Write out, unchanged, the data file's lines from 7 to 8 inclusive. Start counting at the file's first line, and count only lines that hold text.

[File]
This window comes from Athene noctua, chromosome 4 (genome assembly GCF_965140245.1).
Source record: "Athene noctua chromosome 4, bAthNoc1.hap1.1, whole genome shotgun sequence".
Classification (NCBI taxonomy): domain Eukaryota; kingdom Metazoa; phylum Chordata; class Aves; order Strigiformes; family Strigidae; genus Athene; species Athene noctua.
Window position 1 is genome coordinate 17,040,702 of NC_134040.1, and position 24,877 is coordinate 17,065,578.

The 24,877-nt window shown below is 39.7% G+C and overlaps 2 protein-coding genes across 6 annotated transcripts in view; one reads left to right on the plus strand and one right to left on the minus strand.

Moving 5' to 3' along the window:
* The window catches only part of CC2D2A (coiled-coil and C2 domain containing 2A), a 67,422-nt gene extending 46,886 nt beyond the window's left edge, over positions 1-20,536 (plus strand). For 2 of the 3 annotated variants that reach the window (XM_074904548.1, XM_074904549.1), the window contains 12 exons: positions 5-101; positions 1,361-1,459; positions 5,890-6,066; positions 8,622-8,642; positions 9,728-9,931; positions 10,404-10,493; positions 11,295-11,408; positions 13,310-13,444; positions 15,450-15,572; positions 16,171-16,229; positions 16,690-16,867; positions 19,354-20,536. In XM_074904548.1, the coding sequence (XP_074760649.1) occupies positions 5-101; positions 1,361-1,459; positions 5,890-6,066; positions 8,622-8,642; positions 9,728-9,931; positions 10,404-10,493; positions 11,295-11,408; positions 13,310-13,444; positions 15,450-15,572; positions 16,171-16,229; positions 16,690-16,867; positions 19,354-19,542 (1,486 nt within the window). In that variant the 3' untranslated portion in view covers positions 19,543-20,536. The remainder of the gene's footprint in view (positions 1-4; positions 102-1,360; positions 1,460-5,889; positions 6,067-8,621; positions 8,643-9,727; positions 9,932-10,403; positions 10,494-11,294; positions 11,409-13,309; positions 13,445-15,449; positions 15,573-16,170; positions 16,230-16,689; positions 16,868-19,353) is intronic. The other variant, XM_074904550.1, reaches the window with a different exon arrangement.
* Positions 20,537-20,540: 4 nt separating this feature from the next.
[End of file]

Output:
* The window catches only part of CC2D2A (coiled-coil and C2 domain containing 2A), a 67,422-nt gene extending 46,886 nt beyond the window's left edge, over positions 1-20,536 (plus strand). For 2 of the 3 annotated variants that reach the window (XM_074904548.1, XM_074904549.1), the window contains 12 exons: positions 5-101; positions 1,361-1,459; positions 5,890-6,066; positions 8,622-8,642; positions 9,728-9,931; positions 10,404-10,493; positions 11,295-11,408; positions 13,310-13,444; positions 15,450-15,572; positions 16,171-16,229; positions 16,690-16,867; positions 19,354-20,536. In XM_074904548.1, the coding sequence (XP_074760649.1) occupies positions 5-101; positions 1,361-1,459; positions 5,890-6,066; positions 8,622-8,642; positions 9,728-9,931; positions 10,404-10,493; positions 11,295-11,408; positions 13,310-13,444; positions 15,450-15,572; positions 16,171-16,229; positions 16,690-16,867; positions 19,354-19,542 (1,486 nt within the window). In that variant the 3' untranslated portion in view covers positions 19,543-20,536. The remainder of the gene's footprint in view (positions 1-4; positions 102-1,360; positions 1,460-5,889; positions 6,067-8,621; positions 8,643-9,727; positions 9,932-10,403; positions 10,494-11,294; positions 11,409-13,309; positions 13,445-15,449; positions 15,573-16,170; positions 16,230-16,689; positions 16,868-19,353) is intronic. The other variant, XM_074904550.1, reaches the window with a different exon arrangement.
* Positions 20,537-20,540: 4 nt separating this feature from the next.